After 8 years old, Yorkshire Terriers start facing the first signs of ageing. A diet enriched with antioxidants helps maintain vitality, and key nutrients, such as taurine, help support good cardiac function. Ageing is also accompanied by the modification of digestive capacities and particular nutritional requirements, so food for ageing Yorkshire Terriers should have the following characteristics:

Higher vitamin C and E content. These nutrients have antioxidant properties, helping to protect the body’s cells against the harmful effects of the oxidative stress linked to ageing.

Highly digestible proteins, a blend of prebiotics and fibres to help promote a balanced intestinal flora and optimal stool quality.

An adapted phosphorous content to help slow down the gradual deterioration of kidney function

A higher proportion of the trace elements iron, zinc, and manganese to help maintain good condition of the skin and coat

A higher quantity of polyunsaturated fatty acids (omega-3 and omega-6 fatty acids) to maintain the quality of the coat. Dogs can normally produce these fatty acids, but ageing can affect this physiological process.

As they age, dogs increasingly suffer from teeth problems. To ensure they continue to eat in sufficient quantities, the size, shape, and texture of their kibble needs to be tailored to their jaw. Kibble may be softened with warm water which can bring out the aroma and allow for easier eating. A formula that contains calcium chelators will support dental health by helping to reduce tartar formation.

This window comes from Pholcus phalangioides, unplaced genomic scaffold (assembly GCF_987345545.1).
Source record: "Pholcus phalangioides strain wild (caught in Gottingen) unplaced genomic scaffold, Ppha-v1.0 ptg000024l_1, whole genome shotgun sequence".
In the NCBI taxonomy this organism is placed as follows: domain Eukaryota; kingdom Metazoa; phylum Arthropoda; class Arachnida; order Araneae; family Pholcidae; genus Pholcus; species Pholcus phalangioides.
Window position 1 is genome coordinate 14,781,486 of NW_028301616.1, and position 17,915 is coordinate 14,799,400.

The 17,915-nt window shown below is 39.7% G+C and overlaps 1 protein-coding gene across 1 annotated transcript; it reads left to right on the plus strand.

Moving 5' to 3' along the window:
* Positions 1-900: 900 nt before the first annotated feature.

Two Yorkshire Terriers standing on grass
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Caring for your Yorkshire Terrier

Grooming, training and exercise tips

Despite their coiffured good looks, Yorkies are still terriers through and through. So they do require a reasonable amount of physical activity every day. With their history as working dogs, they also benefit from being occupied rather than too sedentary. Boredom can lead to your Yorkshire Terrier barking more than is necessary. A daily walk is the minimum and ideally two if possible. They also enjoy playing games with their owners – especially if it involves a ball – as well as plenty of interaction. But that should be a given.